The Qur’an in Arabic can be imported into Japan.
‘Muslims must follow Japanese Law and language’
So yes, everyone in Japan, including Muslims, has to follow Japanese law.
The regulations say applicants must have “proficiency in Japanese language used in daily life and at the workplace, confirmed by tests to measure proficiency”.
At the same time as Japan introduced this new visa system to allow more foreign manual labourers into the country, a law on Japanese-language education was compiled.
The language law was passed in June 2019. It says foreign residents “who wish to study Japanese must be guaranteed as much as possible of the opportunity to do so, in a way that would match their needs, abilities and circumstances they are placed in”.
This means the government has to support foreign residents wanting to learn Japanese. But it does not make it compulsory for them to learn it.
So it’s not true that all Muslims “must follow Japanese language”.
‘Muslims cannot even rent a house in Japan’
Article 14 of Japan’s constitution states: “All of the people are equal under the law and there shall be no discrimination in political, economic or social relations because of race, creed, sex, social status or family origin.”
And in 1995, Japan signed the International Convention on the Elimination of All Forms of Racial Discrimination.
But a 2018 report found it wasn’t illegal in Japan for property owners to refuse to rent to people on the basis of nationality or race.
‘There is no Sharia law in Japan’
Sharia law is the religious law of Islam. In some Islamic countries it forms the basis for government, social norms and laws. But its interpretation differs widely among Muslims.
It also says religious organisations can’t exercise political authority: “No religious organisation shall receive any privileges from the state, nor exercise any political authority. No person shall be compelled to take part in any religious act, celebration, rite, or practice. The State and its organs shall refrain from religious education or any other religious activity.”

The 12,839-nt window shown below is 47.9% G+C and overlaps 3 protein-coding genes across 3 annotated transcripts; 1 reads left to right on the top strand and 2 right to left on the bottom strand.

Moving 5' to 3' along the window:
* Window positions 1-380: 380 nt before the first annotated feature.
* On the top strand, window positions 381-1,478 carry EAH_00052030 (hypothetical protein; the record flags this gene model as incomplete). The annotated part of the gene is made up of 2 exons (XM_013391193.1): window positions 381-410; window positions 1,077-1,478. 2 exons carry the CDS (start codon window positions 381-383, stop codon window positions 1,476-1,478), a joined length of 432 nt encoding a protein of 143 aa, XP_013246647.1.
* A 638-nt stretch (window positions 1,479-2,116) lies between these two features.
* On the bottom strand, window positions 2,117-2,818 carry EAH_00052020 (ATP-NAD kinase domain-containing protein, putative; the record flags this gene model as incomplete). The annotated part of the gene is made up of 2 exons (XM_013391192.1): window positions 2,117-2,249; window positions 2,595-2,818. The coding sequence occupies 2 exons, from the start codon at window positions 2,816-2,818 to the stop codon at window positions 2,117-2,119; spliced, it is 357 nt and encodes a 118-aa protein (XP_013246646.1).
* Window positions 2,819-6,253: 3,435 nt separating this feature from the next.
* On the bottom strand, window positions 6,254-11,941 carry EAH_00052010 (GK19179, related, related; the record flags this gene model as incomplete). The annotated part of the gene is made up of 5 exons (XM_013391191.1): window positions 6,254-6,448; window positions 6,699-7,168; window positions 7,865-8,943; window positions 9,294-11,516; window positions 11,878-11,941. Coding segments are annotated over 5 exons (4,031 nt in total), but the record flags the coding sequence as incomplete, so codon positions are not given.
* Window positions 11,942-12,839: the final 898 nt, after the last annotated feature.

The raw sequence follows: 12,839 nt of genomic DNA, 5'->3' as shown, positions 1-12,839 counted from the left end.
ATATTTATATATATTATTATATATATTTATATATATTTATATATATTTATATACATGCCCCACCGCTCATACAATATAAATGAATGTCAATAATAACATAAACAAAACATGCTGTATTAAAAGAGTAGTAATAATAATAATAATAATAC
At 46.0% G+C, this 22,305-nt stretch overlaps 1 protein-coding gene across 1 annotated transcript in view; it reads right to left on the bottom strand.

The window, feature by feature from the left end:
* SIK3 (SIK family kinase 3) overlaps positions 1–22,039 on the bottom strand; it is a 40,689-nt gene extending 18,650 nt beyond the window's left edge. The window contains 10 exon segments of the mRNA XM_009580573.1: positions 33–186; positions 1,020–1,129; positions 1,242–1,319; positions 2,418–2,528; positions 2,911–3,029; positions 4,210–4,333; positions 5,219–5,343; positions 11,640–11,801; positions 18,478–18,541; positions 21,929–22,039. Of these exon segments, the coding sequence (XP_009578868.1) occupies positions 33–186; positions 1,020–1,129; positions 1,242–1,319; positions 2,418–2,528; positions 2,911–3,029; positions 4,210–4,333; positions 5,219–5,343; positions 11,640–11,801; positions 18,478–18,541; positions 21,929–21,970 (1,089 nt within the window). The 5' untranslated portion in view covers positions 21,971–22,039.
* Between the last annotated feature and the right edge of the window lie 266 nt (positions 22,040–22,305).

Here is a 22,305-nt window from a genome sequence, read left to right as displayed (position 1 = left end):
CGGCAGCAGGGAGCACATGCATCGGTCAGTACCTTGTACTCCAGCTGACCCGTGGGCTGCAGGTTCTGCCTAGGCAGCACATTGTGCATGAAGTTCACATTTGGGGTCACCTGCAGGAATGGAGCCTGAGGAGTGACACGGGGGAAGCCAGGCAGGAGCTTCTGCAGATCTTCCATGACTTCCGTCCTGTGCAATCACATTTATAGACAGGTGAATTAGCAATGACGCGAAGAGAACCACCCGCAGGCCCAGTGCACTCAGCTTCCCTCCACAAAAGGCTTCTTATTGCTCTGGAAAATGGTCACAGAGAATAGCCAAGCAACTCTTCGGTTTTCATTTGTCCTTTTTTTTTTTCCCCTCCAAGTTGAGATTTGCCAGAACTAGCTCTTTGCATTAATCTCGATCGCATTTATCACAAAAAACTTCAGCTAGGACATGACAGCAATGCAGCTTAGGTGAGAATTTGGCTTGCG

Everyone in Japan has to follow non-religious law. But Muslims in Japan are still able to privately follow sharia law.
The Japanese government does not recognise sharia law. But many other countries that allow freedom of religion and have secular legal systems don’t recognise it either. The claim is trivial, and incorrect as evidence of one way Japan “keeps Islam at bay”.
Claims in meme incorrect
We checked nine of the 10 ways in which Japan is supposedly “keeping Islam at bay”. Eight of the claims are incorrect.
The claim about Japanese law and language is partly correct, because everyone in Japan must follow the country’s law, and partly incorrect because it is not compulsory for foreigners, or only Muslims, to learn Japanese.
Africa Check did not check the claim that the “Japanese government is of the opinion that Muslims are fundamentalist, and unwilling to change their Muslim laws”, because we don’t fact-check opinion. (Note: See our section on submitting a claim to check.)
But Japanese prime minister Shinzo Abe is on record saying that “a fundamental aspect of the spirit of Islam is harmony with and love for others”. – Eileen Jahn